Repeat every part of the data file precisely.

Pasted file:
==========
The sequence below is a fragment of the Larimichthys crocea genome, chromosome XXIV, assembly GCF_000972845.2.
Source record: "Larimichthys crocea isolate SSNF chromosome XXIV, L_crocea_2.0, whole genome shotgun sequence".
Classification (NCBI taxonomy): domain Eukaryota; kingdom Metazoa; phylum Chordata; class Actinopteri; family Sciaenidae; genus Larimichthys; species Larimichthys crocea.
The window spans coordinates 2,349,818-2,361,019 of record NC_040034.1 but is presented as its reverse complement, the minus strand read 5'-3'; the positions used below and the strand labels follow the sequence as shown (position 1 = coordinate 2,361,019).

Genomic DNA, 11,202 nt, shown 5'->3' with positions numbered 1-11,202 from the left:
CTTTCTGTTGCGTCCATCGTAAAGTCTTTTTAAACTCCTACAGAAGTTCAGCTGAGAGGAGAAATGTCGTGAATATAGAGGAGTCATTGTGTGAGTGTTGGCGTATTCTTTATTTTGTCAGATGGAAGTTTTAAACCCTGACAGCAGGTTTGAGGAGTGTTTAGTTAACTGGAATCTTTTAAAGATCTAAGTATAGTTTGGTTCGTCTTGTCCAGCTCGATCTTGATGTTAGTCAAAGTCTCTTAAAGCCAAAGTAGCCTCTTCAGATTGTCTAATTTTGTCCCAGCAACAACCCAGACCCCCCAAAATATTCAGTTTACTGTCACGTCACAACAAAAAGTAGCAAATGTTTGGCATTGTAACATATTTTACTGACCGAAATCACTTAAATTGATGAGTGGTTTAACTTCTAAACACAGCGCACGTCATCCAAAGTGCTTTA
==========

The sequence below is a fragment of the Larimichthys crocea genome, chromosome XXIV, assembly GCF_000972845.2.
Source record: "Larimichthys crocea isolate SSNF chromosome XXIV, L_crocea_2.0, whole genome shotgun sequence".
Classification (NCBI taxonomy): domain Eukaryota; kingdom Metazoa; phylum Chordata; class Actinopteri; family Sciaenidae; genus Larimichthys; species Larimichthys crocea.
The window spans coordinates 2,349,818-2,361,019 of record NC_040034.1 but is presented as its reverse complement, the minus strand read 5'-3'; the positions used below and the strand labels follow the sequence as shown (position 1 = coordinate 2,361,019).

Genomic DNA, 11,202 nt, shown 5'->3' with positions numbered 1-11,202 from the left:
CTTTCTGTTGCGTCCATCGTAAAGTCTTTTTAAACTCCTACAGAAGTTCAGCTGAGAGGAGAAATGTCGTGAATATAGAGGAGTCATTGTGTGAGTGTTGGCGTATTCTTTATTTTGTCAGATGGAAGTTTTAAACCCTGACAGCAGGTTTGAGGAGTGTTTAGTTAACTGGAATCTTTTAAAGATCTAAGTATAGTTTGGTTCGTCTTGTCCAGCTCGATCTTGATGTTAGTCAAAGTCTCTTAAAGCCAAAGTAGCCTCTTCAGATTGTCTAATTTTGTCCCAGCAACAACCCAGACCCCCCAAAATATTCAGTTTACTGTCACGTCACAACAAAAAGTAGCAAATGTTTGGCATTGTAACATATTTTACTGACCGAAATCACTTAAATTGATGAGTGGTTTAACTTCTAAACACAGCGCACGTCATCCAAAGTGCTTTA